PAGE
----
“I’m a Chicken Hawk!”

Chicken Hawk 1
Not my picture but I love it!

So now that I am an expert Chicken Tender (NOT), I have found that the most important thing you can do for your chickens is keep them safe. Specifically, keep them safe from predators. It is your responsibility and they rely on you to do so. Predators can be anything from house cats, hawks, raccoons, dogs, snakes you name it! Anything that could consider your chickens or their eggs SUPPER.

Before I go into some of the helpful steps that I have taken to keep my flock safe, I will tell you that as a new Chicken Tender… ACCIDENTS DO HAPPEN. Honestly, I must tell myself that because losing any of my bird babies is a direct reflection of the care, I give them.

The first time I lost a bird, I lost all four at the same time. My first four babies. RIP to the Golden Girls. Not even Betty White made it through this one.

Chicken Hawk 2

Not that you can really tell by the picture besides that there is no covering for my chickens, they are not protected AT ALL. This time the predator was a neighborhood dog. He dug a little and pulled back the fencing and got in. He scared two to death, literally, and he got a hold of the other two. It was the saddest day of chicken keeping that I have ever experienced. We had an exchange student from China staying with us and I remember him just standing there watching me cry. I’m sure he figured out right then and there I was a nut… at least when it came to my chickens.

Fast forward to now. I now have 27 birds made up of 20 chickens (one roo), three turkeys (one female, two males) and four Cayuga ducks (one male and three females. Yeah, he is in HEAVEN). I have gone above and beyond to keep these babies safe. I’m sure I over do it. Never the less, I have had an accident or two. We lost three chickens to our own dogs. How, you say? Well, I didn’t even consider that they new babies where smaller and could get out of the ‘smaller than normal size chicken’ hole. Again, completely my fault.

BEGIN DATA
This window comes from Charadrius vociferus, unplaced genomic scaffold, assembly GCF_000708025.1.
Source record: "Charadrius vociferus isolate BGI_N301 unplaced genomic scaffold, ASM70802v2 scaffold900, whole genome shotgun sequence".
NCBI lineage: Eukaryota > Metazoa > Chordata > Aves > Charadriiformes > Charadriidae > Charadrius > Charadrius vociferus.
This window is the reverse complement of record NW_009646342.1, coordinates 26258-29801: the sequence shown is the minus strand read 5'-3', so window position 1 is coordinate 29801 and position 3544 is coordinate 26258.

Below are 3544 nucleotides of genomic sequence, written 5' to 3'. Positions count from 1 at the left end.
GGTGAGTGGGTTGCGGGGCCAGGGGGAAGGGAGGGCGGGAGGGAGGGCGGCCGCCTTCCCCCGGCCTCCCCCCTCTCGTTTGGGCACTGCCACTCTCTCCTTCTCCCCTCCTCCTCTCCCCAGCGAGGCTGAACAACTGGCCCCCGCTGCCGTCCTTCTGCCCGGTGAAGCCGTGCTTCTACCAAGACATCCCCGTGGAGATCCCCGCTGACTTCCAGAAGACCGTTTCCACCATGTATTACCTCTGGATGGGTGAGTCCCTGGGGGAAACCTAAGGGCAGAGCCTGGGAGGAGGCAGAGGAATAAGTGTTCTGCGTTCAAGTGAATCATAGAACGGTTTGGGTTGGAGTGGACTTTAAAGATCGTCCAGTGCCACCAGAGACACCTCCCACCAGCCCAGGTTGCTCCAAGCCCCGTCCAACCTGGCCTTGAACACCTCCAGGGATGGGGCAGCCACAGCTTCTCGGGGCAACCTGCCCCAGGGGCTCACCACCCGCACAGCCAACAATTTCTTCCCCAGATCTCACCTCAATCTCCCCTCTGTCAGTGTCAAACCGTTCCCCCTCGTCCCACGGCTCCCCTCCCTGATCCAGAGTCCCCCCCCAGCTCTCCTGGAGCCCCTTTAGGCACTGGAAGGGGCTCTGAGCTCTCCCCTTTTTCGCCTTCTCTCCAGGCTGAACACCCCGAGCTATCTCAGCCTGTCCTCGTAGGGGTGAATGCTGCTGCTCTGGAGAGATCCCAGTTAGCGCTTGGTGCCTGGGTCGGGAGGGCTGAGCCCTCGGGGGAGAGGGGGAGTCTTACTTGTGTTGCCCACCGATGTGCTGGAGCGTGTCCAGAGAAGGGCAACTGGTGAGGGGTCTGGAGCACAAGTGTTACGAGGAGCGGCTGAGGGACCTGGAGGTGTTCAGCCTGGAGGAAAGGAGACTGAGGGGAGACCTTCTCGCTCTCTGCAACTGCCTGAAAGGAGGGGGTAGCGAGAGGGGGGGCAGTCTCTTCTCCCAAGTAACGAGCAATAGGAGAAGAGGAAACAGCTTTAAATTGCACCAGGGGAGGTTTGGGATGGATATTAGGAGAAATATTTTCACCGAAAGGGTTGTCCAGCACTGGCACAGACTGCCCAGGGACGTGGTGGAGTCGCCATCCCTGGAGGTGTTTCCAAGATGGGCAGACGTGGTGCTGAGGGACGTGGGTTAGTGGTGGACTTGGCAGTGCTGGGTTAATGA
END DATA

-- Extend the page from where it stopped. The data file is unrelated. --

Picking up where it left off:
So, to give you some tips on your coop and remember this is my OPINION. There are hundreds of articles and helpful sites that I suggest you research before buying your chickens. Just give it a google. But either way here are my suggestions.

1. Make sure you cover your run.

We have covered our run, which is 50 ft x 30 ft, with deer netting. It was around $15 for one 50ft x 25ft. We bought two and use the remainder of the second one to patch and repair the first one. The netting not only helps keep our flock in, but it also keeps other over head predators out. I honestly thought we would catch a hawk or something but nothing so far!

Chicken Hawk 3

2. Chicken wire is mainly to keep chickens IN

Ok, so I know what you are thinking, because I thought it too, chicken wire is for CHICKENS. Well, yes and no. Chicken wire is perfect for keeping your chickens in, but it is NOT strong enough to keep predators out. It is easily bent and broken if the right stubborn animal is trying to make a snack out of your bird babies. We currently have chain-link fencing for stability and chicken wire on top of that to secure the run. I have used hardwire cloth in the past. It is sturdier and has smaller mesh.